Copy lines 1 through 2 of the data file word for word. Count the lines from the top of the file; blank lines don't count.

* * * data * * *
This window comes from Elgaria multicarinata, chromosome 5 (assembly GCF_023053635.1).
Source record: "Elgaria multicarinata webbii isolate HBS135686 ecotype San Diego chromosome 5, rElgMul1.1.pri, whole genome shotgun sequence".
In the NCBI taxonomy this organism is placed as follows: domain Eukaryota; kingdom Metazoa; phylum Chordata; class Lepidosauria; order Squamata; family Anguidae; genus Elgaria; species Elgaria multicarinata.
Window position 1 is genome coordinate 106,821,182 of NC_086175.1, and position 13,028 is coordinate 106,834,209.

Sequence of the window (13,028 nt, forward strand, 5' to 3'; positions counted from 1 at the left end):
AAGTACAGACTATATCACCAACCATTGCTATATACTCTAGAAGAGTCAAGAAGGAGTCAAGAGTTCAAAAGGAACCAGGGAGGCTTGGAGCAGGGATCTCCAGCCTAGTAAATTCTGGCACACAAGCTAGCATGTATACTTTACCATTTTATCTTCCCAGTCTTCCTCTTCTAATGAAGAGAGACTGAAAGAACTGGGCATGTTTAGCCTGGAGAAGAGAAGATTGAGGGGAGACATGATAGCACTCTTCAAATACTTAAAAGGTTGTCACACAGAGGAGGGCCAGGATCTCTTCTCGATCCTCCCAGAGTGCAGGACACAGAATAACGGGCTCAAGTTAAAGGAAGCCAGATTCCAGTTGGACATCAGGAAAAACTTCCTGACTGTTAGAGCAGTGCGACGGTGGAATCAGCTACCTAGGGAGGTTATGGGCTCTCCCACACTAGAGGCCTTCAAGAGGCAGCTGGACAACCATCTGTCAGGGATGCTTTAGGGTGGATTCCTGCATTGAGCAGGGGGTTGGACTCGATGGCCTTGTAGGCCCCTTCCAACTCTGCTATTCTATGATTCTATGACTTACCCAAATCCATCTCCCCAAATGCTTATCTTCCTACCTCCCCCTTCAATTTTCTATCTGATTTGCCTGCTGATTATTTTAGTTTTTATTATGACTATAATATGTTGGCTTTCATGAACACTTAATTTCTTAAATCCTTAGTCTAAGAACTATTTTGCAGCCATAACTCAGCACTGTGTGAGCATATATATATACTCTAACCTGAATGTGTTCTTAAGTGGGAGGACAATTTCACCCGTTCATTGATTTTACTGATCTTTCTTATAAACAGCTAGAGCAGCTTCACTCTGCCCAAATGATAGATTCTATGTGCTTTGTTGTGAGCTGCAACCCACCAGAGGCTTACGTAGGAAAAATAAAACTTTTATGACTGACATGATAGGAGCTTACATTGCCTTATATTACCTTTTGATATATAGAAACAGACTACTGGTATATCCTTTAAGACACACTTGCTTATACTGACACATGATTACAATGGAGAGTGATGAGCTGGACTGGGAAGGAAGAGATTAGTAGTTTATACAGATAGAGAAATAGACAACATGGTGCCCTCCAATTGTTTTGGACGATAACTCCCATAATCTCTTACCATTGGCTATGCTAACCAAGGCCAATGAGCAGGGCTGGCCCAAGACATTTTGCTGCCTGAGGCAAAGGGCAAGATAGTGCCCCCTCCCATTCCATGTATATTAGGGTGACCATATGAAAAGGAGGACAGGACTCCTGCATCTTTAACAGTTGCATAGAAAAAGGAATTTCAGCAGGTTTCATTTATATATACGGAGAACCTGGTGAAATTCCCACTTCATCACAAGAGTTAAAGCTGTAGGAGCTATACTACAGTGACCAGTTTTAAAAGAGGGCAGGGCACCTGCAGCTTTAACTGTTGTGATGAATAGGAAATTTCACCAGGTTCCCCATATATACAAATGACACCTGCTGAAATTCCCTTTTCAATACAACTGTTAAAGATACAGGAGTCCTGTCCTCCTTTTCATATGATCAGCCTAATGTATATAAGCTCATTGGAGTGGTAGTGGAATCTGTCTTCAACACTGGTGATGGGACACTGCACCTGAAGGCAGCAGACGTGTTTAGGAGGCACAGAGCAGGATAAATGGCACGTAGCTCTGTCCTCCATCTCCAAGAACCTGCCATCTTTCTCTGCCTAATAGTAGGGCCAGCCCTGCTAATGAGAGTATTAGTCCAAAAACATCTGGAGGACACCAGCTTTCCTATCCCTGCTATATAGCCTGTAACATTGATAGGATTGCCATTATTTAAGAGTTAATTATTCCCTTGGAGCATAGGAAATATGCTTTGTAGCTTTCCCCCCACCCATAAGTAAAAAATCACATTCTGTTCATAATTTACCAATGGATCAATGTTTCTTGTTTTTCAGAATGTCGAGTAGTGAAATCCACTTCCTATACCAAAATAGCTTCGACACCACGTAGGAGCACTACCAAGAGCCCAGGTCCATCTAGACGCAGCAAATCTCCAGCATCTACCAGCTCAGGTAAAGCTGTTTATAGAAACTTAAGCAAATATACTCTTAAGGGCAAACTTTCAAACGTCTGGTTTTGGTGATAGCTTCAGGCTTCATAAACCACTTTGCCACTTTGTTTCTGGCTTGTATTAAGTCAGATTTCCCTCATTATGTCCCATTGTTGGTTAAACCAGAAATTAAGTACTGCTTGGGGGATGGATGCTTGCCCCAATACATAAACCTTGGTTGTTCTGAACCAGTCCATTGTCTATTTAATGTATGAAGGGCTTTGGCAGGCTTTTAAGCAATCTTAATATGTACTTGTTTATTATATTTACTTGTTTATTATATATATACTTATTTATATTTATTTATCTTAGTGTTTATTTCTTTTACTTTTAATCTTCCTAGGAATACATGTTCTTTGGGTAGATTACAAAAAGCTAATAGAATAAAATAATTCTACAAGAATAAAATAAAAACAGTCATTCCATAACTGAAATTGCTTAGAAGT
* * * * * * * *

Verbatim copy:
This window comes from Elgaria multicarinata, chromosome 5 (assembly GCF_023053635.1).
Source record: "Elgaria multicarinata webbii isolate HBS135686 ecotype San Diego chromosome 5, rElgMul1.1.pri, whole genome shotgun sequence".